Google Chromebooks became available for pre-order this week, giving consumers a chance to buy what Google and others are touting as cloud-based notebooks that leverages the Web for applications and capabilities via Google's Chrome OS.
According to Google, the Chromebooks officially went up for pre-sale this week. "Nothing but the Web: Samsung & Acer Chromebooks now available for pre-order from Amazon and Best Buy in the U.S.," Google Chrome tweeted Thursday.
Partners have been champing at the bit to get a whack at selling Google's Chromebooks, which are being made by Samsung and Acer and are expected to be officially available next week. But despite Samsung making its Chromebook available today, Google resellers will continue to wait.
"…[O]ur partners are an important part of our enterprise strategy and we look forward to working with the channel to extend the reach of Chromebooks," Google said in an e-mail to CRN this week. "As we've said, we plan to work with our partners, who provide a variety of value added services to our customers, to build out a reseller program for Chromebooks later this year."
Google partners have been vocal about their wanting to get Chromebooks into their arsenals immediately to storm the market with a new hardware and mobility model many say will change the market.
"We're all disappointed that we can't sell them today," said Tony Safoian, president and CEO of SADA Systems, a North Hollywood, Calif.-based solution provider.
The pre-orders for the Acer- and Samsung-made Google Chromebooks notebooks range from $380 to $500. The Google Chrome-powered notebooks utilize 2 GB of RAM and 16 GB of SSD storage, and will come equipped with the Chrome OS. For business users, Google is teaming with Citrix and VMware to get business apps working on Chromebooks.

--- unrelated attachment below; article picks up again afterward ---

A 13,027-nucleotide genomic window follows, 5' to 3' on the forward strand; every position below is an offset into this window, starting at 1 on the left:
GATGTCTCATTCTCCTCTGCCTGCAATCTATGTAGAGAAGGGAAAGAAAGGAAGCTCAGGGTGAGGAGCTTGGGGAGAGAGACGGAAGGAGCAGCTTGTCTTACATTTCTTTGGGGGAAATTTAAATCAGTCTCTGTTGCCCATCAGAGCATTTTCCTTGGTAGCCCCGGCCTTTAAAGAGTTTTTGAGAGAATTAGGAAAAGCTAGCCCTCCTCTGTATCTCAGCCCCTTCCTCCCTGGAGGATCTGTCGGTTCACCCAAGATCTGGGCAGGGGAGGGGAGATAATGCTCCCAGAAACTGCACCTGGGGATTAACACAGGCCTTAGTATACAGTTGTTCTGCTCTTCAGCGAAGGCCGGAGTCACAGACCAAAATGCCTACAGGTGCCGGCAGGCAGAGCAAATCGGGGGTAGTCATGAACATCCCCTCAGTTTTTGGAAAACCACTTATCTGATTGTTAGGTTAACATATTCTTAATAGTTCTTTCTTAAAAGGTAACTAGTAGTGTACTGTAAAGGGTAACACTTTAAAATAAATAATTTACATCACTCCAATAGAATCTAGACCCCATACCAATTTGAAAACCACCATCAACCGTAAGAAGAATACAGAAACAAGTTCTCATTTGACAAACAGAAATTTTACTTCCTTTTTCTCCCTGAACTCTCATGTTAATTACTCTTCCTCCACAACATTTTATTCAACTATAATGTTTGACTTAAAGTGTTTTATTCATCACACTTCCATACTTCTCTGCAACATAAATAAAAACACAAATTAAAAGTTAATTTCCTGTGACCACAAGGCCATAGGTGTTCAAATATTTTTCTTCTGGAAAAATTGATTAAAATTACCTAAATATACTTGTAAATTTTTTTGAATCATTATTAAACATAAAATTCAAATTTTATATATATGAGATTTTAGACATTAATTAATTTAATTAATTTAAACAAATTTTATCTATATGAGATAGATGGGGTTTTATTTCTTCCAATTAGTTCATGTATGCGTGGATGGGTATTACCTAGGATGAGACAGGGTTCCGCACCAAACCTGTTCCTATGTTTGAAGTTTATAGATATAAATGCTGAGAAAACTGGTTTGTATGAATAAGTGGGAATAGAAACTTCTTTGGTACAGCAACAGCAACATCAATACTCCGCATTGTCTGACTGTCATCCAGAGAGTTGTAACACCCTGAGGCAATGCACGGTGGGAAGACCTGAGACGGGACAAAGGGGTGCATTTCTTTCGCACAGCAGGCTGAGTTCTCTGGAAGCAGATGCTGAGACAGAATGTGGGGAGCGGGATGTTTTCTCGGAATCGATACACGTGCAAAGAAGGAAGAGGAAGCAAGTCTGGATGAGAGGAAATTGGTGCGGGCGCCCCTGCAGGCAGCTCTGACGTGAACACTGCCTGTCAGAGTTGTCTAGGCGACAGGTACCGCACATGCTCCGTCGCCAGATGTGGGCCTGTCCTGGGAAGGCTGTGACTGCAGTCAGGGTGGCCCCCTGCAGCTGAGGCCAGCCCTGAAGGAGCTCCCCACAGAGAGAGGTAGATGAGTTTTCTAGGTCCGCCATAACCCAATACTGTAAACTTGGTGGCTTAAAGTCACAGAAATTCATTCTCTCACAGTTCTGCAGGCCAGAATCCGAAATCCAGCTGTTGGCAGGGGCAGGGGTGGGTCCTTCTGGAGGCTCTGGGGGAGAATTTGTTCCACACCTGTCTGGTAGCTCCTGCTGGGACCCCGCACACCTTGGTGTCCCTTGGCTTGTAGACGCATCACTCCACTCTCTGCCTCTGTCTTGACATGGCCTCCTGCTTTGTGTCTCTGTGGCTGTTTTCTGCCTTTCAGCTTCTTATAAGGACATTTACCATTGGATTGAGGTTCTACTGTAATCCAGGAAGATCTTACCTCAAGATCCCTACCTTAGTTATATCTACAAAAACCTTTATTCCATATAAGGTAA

Also for enterprise users, Google will offer a Chromebooks subscription service through which businesses can rent Chromebooks on a three-year refresh cycle, with support, warranty and Web-based management included for a monthly fee of $28 each.
NEXT: Google Chromebooks Are The 'Zipcar' Of Computing
And Safoian is not alone, shortly after Chromebooks were announced partners said they were eager to get them in-house and start offering them up to clients.
"We've been asking for this for months: When are we going to be able to get these Chrome notebooks off the ground?" Crisantos Hajibrahim, head of business development for Los Angeles-based Google Apps reseller ViWo Inc., said just days after Google announced Chromebooks.
And some solution providers aren't waiting for Google. Westborough, Mass.-based Google partner Cumulus Global, formerly Horizon Info Services, provider has launched support for Chromebooks, through which its professional services team will assist with the planning, deployment, and support efforts for Google Chromebooks.
Safoian said SADA is preparing its business model to accommodate Chromebooks later this year. He said the devices offer a new model that eliminates the need to spend thousands of dollars on desktop and laptop deployment.
"They came out with this desktop OS … and it challenges the way people think about desktop computing," he said.
Safoian said the market opportunity for Chromebooks has yet to fully form, but if Google's past successes with Android, which in just a short time grew to have the largest market share among mobile operating systems, are any indication Google is on the right track.
The difference, Safoian said, is that while Android was adopted from the bottom up, Chromebooks will be adopted from the top down. He called it the "Zipcar" model for computing, where a user can pick up any Chromebook, log in and access applications and data via the cloud, like Zipcar members do when they want to use a car.
"I have less of an attachment to the device," he said.
Still, Safoian, like other Google partners, will have to wait to start selling Chromebooks, as Google has yet outlined its channel plans for the devices.
"I wish we had earlier access to it as partners," he said. "It just can't come soon enough for us."